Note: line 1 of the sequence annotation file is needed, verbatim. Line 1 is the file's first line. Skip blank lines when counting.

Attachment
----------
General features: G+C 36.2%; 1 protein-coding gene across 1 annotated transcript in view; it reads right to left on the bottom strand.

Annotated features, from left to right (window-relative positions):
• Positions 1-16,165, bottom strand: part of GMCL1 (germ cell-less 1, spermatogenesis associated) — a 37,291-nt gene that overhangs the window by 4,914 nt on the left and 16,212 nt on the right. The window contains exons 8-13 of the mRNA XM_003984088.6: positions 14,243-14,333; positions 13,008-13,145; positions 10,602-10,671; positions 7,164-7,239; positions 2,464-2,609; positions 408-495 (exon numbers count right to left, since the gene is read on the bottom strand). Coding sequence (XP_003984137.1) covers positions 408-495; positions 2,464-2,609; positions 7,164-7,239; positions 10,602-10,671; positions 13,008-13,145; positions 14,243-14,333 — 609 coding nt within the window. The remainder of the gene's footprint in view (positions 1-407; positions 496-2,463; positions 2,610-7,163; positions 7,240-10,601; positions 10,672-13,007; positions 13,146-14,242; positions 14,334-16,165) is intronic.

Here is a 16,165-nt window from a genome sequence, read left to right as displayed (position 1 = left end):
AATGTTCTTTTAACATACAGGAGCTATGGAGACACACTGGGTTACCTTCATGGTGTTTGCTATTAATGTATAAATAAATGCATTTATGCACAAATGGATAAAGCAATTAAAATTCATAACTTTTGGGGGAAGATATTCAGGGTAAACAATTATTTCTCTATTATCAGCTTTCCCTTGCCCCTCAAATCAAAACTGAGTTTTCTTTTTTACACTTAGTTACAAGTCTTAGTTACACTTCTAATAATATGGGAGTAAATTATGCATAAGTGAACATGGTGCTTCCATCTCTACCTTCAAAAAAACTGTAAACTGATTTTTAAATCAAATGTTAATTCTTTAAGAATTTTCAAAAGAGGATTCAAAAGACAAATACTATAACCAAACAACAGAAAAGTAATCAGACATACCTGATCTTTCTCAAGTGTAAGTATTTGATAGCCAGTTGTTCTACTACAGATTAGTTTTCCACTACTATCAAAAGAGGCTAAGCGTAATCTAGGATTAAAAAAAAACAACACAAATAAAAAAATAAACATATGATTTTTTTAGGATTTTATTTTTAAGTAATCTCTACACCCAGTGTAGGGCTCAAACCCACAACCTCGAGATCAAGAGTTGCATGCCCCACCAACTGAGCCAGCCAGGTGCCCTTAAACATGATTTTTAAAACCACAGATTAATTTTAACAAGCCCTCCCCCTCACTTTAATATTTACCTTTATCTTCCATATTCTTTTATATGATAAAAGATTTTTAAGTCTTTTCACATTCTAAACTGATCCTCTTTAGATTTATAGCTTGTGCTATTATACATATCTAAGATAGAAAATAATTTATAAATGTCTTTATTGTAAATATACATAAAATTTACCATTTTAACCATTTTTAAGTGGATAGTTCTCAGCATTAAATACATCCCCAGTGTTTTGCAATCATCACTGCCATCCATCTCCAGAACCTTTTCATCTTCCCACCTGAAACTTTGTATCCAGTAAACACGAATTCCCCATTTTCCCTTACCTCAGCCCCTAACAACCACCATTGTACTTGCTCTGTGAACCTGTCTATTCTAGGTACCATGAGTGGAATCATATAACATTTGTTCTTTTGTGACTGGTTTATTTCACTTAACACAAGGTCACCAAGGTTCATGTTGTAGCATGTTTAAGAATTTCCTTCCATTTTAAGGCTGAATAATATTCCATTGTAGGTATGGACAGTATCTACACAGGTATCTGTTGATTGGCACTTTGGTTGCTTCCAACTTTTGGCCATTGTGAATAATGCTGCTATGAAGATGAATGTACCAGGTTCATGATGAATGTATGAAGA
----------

General features: G+C 36.2%; 1 protein-coding gene across 1 annotated transcript in view; it reads right to left on the bottom strand.